Find Your X-Factor To Go Beyond Name Recognition
What do you want to be known for? The fact of the matter is that people may not always remember your name in the speaking business. What makes you memorable is your message or the key thing that you do for your audiences. Once you know what that is, use that to become known for it and go beyond just your name alone.
How many times have you been asked if you know someone by name, only to have your memory jogged when the person asks you, “You know, the guy who does x”. X stands for whatever it is that makes that person stand out and memorable.
I’ve been working with planners and organizers for nearly two decades now, and from this work I have learned that the speakers who are most successful are not generalists. They are the people who really dig to make sure they are known for one thing and they are “the” best at it. The go-to expert set apart from the crowded field of others that have the same topic.
They are dynamic professional experts with a very narrow focus on specific, highly defined, key information. For example, if you speak on sales, then make your focus ‘Sales Only’. Do not try to do “sales”, “leadership and team-building,” “time leveraging” expert. Be “the” sales expert.
Don’t use general titles like, Professional Speaker and Author. You want people to read those next few words after your name and know without a doubt what it is that you do.
Choose something like Direct Sales Expert, Linkedin Groups Expert, Team Building Expert for the Healthcare Industry (if you want to work with one industry), Personal Branding Expert, etc. It goes hand-in-hand with your niche. Call yourself The LinkedIn Guy or The Network Guru or something like The Image Maven. Whatever you decide, confidently claim it and embody this new persona based on whatever it is that is the core of your platform.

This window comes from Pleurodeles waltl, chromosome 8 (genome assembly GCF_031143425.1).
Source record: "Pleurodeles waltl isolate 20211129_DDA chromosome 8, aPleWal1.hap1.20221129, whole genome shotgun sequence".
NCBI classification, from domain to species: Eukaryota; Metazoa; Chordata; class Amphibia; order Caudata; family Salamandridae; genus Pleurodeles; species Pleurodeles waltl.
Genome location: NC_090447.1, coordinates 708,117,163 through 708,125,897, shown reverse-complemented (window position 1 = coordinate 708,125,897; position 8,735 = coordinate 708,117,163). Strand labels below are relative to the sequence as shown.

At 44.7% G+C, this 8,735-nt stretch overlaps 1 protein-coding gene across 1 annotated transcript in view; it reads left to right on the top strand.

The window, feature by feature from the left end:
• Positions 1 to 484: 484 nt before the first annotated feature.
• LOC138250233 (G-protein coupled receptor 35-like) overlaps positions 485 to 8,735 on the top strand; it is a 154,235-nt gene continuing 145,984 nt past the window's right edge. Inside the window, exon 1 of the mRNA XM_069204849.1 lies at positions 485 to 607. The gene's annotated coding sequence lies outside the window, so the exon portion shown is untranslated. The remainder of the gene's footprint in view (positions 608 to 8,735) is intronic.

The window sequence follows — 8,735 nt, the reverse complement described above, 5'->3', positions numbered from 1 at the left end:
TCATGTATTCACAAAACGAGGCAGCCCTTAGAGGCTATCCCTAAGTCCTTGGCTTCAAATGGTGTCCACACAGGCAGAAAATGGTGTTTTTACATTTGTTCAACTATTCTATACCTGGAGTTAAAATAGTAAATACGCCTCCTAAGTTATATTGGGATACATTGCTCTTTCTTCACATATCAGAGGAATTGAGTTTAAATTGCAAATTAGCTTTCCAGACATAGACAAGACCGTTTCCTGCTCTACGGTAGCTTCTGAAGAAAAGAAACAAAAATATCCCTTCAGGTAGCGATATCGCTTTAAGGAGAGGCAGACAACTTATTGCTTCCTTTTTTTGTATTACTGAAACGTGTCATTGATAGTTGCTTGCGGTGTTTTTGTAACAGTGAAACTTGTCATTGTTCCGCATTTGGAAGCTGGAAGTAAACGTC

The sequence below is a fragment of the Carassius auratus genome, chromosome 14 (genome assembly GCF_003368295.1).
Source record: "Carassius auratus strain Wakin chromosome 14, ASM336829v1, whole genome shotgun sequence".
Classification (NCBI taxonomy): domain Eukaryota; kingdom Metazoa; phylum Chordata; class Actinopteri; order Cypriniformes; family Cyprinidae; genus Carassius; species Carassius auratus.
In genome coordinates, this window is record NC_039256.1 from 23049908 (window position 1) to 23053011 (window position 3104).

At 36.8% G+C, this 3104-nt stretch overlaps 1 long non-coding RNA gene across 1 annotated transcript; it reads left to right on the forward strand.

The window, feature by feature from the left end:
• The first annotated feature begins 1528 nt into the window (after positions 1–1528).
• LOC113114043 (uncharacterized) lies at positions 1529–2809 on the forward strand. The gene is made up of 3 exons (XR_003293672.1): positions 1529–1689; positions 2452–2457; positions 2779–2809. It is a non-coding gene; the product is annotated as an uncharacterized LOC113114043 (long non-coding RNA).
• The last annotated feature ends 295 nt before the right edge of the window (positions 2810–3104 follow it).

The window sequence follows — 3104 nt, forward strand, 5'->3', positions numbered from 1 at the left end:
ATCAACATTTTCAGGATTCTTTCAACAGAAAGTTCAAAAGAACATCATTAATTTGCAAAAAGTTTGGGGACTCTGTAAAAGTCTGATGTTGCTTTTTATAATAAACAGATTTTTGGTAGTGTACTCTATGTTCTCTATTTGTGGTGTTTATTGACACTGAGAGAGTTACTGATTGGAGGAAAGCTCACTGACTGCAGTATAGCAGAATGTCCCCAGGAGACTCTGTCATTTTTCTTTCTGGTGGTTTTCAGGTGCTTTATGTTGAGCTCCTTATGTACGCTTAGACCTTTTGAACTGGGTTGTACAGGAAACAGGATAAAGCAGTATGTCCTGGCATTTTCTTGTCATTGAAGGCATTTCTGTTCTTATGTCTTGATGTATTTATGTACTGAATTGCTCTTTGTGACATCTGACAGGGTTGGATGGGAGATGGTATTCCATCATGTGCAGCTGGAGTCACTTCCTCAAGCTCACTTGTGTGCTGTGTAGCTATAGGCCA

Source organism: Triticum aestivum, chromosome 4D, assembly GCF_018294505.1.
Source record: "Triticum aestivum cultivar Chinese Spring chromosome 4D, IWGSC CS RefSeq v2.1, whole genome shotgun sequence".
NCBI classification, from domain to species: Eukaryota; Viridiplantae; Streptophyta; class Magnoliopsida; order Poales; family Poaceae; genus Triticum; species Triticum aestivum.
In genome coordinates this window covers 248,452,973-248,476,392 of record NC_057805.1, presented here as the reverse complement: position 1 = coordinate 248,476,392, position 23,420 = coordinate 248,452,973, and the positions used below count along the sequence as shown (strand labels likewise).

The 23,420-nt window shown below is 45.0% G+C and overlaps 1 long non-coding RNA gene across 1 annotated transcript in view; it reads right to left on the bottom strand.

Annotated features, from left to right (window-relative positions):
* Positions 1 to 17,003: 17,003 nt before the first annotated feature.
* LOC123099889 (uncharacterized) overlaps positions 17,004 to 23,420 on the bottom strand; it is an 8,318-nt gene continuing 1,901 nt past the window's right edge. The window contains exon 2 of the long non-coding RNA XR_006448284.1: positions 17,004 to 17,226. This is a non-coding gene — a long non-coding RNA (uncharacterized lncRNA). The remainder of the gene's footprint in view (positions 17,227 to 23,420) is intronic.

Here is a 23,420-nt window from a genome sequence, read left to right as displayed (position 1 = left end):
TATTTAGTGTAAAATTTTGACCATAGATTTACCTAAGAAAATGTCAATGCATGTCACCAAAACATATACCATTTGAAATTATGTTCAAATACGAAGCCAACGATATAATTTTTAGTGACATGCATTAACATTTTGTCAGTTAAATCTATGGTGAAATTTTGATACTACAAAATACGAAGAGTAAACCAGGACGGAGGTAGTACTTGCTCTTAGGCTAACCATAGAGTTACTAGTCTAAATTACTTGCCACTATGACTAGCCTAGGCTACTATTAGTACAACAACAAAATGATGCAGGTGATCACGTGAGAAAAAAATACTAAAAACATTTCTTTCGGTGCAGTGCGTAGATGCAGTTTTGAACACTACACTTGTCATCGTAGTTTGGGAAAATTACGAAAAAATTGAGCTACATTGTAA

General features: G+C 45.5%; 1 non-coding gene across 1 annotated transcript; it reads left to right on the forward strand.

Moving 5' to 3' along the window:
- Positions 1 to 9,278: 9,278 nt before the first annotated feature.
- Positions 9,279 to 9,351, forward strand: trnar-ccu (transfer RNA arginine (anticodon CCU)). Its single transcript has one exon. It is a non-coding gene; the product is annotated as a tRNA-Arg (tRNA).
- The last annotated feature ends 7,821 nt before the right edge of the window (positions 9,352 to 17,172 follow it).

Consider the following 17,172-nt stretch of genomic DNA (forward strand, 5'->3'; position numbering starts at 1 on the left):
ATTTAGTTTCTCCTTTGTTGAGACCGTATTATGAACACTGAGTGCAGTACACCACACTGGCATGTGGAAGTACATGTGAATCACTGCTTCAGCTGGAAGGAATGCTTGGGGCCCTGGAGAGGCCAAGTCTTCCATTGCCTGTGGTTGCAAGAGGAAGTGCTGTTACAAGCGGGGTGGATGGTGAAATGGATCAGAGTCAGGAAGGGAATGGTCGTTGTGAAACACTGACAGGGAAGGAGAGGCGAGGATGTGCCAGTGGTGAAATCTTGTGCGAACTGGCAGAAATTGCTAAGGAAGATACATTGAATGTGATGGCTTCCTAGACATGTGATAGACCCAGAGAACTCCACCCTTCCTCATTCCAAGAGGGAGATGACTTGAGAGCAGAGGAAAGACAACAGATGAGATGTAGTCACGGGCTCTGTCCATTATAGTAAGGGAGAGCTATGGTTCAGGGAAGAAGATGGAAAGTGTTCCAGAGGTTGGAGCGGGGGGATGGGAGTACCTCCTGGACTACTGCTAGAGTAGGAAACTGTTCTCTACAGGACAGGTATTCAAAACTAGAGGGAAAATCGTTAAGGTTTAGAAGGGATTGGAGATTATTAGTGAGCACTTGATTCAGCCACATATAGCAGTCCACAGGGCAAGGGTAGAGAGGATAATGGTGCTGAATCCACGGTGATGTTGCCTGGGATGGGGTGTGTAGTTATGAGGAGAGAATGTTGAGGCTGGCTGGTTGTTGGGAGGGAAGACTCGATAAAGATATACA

For instance, think about Bill Nye The Science Guy. For a long time, he was just “that science guy”, but that took hold and he became “The Science Guy” and soon it was the full package, “Bill Nye The Science Guy”. But he was talked about first as that science guy. You get the idea.
Pick a “title” for yourself and stick to it. Don’t keep changing it because that causes confusion. Consistency builds trust. Build your brand on this one thing that you do better than anyone else.
Remember, make sure there is not already someone out there marketing himself or herself in the same way. Be first, not a copycat, even if you think you can do things better. It’s better to be an original and not choose something someone has already adopted as their own title.
Once you have the X factor captured by your title, use it to develop your tagline. Choose your tagline well because you don’t want to keep changing it either. Remember consistency and longevity are key to building a strong brand. So, develop a tagline you can live with for years. Write something that encapsulates what you do for your audience in six to nine words – max. 6 to 9 words to tell the world what you do and how you can help. It’s not as easy as it sounds, but once you’ve got it, it can truly take your business to the next level.
Let your new title and tagline follow you everywhere and put them on everything. They should be specific enough to let people know exactly what you do, and catchy enough to intrigue them to want to know more.
If you liked this post you will LOVE our “Free to $10K, Getting Paid What You Deserve as a Speaker” video training. You can watch it here https://charlijane.com/free-to-10k
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